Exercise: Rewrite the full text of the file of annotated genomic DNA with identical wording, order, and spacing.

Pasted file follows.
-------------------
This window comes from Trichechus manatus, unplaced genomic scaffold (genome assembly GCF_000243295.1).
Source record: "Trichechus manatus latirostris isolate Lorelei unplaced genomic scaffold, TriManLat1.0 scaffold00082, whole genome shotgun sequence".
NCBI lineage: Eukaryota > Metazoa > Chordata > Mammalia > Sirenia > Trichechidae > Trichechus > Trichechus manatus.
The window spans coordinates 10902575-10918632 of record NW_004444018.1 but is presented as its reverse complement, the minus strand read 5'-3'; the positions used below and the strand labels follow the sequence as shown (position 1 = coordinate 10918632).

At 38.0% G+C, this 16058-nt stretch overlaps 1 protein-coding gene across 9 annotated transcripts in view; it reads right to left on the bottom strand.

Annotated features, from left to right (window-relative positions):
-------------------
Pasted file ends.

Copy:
This window comes from Trichechus manatus, unplaced genomic scaffold (genome assembly GCF_000243295.1).
Source record: "Trichechus manatus latirostris isolate Lorelei unplaced genomic scaffold, TriManLat1.0 scaffold00082, whole genome shotgun sequence".
NCBI lineage: Eukaryota > Metazoa > Chordata > Mammalia > Sirenia > Trichechidae > Trichechus > Trichechus manatus.
The window spans coordinates 10902575-10918632 of record NW_004444018.1 but is presented as its reverse complement, the minus strand read 5'-3'; the positions used below and the strand labels follow the sequence as shown (position 1 = coordinate 10918632).

At 38.0% G+C, this 16058-nt stretch overlaps 1 protein-coding gene across 9 annotated transcripts in view; it reads right to left on the bottom strand.

Annotated features, from left to right (window-relative positions):